Violentacrez and similar trolls aside, though, most people post or comment about something because they have an opinion and they want to share it.  The First Amendment is supposed to protect that sort of speech and generally it does.

What folks don’t always understand, though, is that the First Amendment can’t stop someone from suing you.

This seems counter-intuitive.  People assume that if a lawsuit ultimately will not have merit – meaning it’s a loser – that it won’t get filed.  Unfortunately that’s not true.


Businesses targeted for negative reviews on sites like Yelp are more and more frequently filing SLAPP suits against posters.  They do this because they know that the costs of defending a lawsuit are prohibitive.  Retaining a lawyer to defend you against a defamation suit is expensive.  In the United States, parties to litigation pay their own attorneys; so even if you ultimately win, you could end up bankrupting yourself.  The businesses filing these suits want you to be afraid of this so that you’ll end up not commenting at all.

Witness the Casey Movers saga.  Basically, a woman complained about a moving company on Yelp.  In what has to be one of the most spectacularly tone-deaf, idiotic responses to a customer complaint of all time, Matthew Overstreet, sales manager extraordinaire, sent her a letter peppered with poorly-used legalese, the gist of which was a threat to sue her if she didn’t remove the comment.  And not just to sue her, but to make her travel to a distant court to defend the case.

Turns out, of course, that the original poster had a husband who was 1) intelligent; 2) a blogger; and 3) not easily intimidated.  He took to the web with the story, and the big guns at Popehat not only took notice, but offered to locate an attorney to defend the poster, pro bono, if any suit was filed.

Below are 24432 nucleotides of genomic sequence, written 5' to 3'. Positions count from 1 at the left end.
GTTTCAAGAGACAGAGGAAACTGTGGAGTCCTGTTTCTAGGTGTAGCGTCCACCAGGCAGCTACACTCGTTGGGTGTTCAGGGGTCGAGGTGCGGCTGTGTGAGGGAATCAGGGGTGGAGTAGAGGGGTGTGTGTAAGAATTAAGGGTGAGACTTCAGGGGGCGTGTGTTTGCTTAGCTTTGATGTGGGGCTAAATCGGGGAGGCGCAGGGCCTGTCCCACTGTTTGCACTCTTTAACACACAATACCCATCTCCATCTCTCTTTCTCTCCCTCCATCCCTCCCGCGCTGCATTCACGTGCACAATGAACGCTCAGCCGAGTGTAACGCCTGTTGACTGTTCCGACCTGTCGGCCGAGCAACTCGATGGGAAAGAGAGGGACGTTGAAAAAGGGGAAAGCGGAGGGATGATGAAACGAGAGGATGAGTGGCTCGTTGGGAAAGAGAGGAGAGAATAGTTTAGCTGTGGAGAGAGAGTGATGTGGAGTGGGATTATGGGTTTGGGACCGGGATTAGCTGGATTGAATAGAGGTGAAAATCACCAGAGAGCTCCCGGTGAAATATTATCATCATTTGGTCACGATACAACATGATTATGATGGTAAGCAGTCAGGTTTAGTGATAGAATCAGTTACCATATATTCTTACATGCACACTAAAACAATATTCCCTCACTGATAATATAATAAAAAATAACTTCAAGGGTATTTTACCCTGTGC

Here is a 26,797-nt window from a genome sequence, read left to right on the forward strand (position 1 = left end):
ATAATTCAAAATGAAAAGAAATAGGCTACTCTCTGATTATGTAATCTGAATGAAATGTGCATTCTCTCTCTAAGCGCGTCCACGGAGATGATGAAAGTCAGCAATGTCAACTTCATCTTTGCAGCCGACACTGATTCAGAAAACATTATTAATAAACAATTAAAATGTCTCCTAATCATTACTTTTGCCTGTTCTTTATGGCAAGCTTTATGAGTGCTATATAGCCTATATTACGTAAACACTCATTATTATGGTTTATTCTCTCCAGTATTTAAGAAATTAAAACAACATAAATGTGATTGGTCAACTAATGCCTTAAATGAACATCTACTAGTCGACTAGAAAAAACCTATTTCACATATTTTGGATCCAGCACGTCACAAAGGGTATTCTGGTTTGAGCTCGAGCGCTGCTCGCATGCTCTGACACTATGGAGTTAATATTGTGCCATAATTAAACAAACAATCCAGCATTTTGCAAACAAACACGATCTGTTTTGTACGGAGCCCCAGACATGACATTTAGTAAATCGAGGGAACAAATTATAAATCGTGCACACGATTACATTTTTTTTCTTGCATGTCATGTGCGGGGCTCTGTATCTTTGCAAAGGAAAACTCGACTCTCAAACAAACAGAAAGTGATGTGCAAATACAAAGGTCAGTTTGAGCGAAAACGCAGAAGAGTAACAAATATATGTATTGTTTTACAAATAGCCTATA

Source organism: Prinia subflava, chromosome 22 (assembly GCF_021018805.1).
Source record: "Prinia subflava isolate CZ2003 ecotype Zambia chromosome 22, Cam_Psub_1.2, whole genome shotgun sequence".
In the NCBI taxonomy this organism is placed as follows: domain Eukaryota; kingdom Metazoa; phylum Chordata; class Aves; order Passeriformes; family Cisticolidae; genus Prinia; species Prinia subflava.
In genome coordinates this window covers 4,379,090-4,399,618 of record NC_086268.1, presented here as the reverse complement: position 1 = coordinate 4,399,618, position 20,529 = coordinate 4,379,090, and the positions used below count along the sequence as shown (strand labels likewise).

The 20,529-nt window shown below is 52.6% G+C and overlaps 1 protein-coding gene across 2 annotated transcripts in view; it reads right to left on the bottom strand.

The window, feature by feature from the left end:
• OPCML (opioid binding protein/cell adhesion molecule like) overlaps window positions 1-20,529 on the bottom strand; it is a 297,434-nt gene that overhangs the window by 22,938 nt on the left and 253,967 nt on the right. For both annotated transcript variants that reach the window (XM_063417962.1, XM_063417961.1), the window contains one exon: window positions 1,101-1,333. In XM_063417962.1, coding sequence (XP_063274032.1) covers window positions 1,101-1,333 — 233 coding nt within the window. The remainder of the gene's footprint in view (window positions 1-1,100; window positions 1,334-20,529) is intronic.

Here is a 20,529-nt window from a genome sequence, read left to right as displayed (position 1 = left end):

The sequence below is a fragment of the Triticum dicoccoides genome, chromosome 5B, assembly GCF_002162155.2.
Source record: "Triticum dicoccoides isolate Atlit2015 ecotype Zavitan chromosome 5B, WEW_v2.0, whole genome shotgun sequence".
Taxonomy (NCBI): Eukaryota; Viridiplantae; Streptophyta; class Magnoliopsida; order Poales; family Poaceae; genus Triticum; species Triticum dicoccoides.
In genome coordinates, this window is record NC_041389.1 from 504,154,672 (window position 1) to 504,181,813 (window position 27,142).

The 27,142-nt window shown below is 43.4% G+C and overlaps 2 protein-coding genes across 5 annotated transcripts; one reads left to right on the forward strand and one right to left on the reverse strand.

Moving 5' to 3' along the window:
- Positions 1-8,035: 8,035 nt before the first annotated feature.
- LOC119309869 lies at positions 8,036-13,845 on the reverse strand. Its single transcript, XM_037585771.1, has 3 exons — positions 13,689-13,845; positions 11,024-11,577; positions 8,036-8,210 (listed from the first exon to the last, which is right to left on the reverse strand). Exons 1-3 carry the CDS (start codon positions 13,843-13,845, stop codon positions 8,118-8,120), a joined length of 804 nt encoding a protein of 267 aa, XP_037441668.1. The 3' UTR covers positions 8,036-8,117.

The law on these issues – SLAPP suits, defamation, First Amendment defenses in commercial contexts – is evolving on an almost daily basis.  Many of the published decisions, however, deal with complex First Amendment issues like prior restraint, not the nuts-and-bolts of liability and damages.  Which in practical terms means we as lawyers don’t always know how particular courts will deal with these cases.  So there certainly is risk in posting negative reviews online.

It’s easy enough for me to say I’ll continue posting, because I’m probably not going to get sued.  It’s not like “Joe’s Auto Shop” is hiring the best, most experienced counsel to prosecute its lawsuits, so the ambulance chaser it likely does hire is probably going to decide that suing me would be more trouble than it would be worth.  That calculus isn’t necessarily true of you, though.

One response is to blog, like the Casey Movers guy.  Sunlight is the most effective disinfectant, meaning that bringing these kinds of threats, and the suits themselves, before the public can make them go away.  It’s the Streisand effect at its best.

Another, and I hope this will come to pass, is for lawyers to step up to defend these cases pro bono.  Businesses file these cases because they’re counting on them being expensive to defend, not because they really expect to win.  If they’re not going to be expensive to the defendant (but potentially will be for the businesses, who do have to pay their lawyers), they won’t get filed.

But probably my best piece of advice to you is to keep your reviews as factual and true as possible.  Provide concrete examples of what you’re trying to communicate.  Don’t say “the food was crappy;” say, “the omelet was overcooked.”  The line between justifiable statement and slander gets murkier when you’re dealing with statements of opinion.  That doesn’t mean you’re not entitled to your opinion, but it does mean that it’s a lot harder to argue about simple factual statements.  Just my two cents, for whatever it’s worth.